I once heard a trip begins at your driveway—not at your destination. Stopping to stretch legs and release pent-up energy can be more than beneficial if you factor in a stop at a national park. No matter which direction your destination takes you, a national park can be en route. No longer are they located in remote areas like the Grand Canyon, but many are near interstate highways and in urban settings. There are 403 lighthouses, military sites, lakeshores and parks under the umbrella of the National Park Service, and they each have a story.
My wanderlust began as a child in a family of nine who traveled with a camper that slept eight (the three youngest ones were crowded, but we made it work). My parents wanted us to experience places many only read about. We walked the shores of the Atlantic Ocean, viewed Mount Rushmore and played kickball with new friends before the sun set over the St. Lawrence Seaway.
My quest to see new places didn’t diminish when my husband and I had our two children. A part of each summer was to travel. Some years, it was to visit relatives; other years, it was to explore out West. We borrowed a camper and set out with just a map and itinerary in hand. Neither cellphones nor GPS existed.
We ventured into national parks, driving and hiking to see as much as we could. We took pictures standing by the entrance signs to prove, “We were there!” Like all good tourists, we stopped to get pictures of moose and bison by the roadside. I coordinated trips with what my children were reading or learning in school.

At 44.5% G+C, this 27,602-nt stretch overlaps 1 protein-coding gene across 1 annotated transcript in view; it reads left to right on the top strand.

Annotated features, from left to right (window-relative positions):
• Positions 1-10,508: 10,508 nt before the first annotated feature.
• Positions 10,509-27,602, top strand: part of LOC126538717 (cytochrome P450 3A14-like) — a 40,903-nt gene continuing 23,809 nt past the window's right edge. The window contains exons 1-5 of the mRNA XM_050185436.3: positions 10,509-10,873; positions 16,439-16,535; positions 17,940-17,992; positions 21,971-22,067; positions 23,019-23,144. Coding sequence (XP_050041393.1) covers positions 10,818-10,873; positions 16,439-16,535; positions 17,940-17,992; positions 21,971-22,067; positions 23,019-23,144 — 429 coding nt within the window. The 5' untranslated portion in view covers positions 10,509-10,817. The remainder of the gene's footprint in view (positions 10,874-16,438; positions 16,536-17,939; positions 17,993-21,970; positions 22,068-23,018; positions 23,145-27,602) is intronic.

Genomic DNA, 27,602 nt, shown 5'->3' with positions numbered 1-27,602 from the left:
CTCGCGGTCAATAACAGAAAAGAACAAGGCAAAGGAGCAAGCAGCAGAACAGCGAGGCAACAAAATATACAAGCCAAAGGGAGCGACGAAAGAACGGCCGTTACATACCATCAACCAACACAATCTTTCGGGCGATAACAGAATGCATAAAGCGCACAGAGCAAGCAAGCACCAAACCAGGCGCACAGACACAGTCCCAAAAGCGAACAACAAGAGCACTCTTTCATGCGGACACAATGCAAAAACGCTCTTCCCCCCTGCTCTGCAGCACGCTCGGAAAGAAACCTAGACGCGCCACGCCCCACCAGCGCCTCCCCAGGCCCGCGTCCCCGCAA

With peanut butter and jelly sandwiches in hand, we crossed the hot, dry prairie, following the trail of Laura Ingalls Wilder. We stopped at caves used by Jesse James, located the boyhood home of Abraham Lincoln, and drove many miles off the highway to see the fields where George Washington Carver experimented with peanuts. Reading The Adventures of Tom Sawyer and Huck Finn on the Mississippi River made our time in Hannibal, Missouri, come alive. As my children became teenagers, we went to locations like the Grand Canyon, where science and nature collided for a teachable moment.
Even though we are now empty-nesters, my husband and I still travel. But for a different purpose: I’m experiencing adventures to use in my National Park Mystery series.
I research a park’s history and geography and include it in the story so children learn as they read. The characters—who are real kids from Lansing, Michigan—work with park rangers to solve mysteries and become the heroes. I tell parents and teachers that children will get much more out of their trip to Michigan’s Upper Peninsula if they read Stolen Treasures at Pictures Rocks before venturing into cold Lake Superior. Or learn what it takes to hike nine miles down to Phantom Ranch in Twisted Trails at Grand Canyon. Or what reptiles will welcome you to Everglades National Park.
The books have created in many readers a quest to explore the parks for themselves—and for me, that is mission accomplished.
Mary Morgan is the author of the National Park Mystery Series. She lives in Lansing, Michigan, with her husband, Randy. She has two married children and two grandchildren who share her passion for travel. Learn more about Mary and her adventures at www.nationalparkmysteries.com.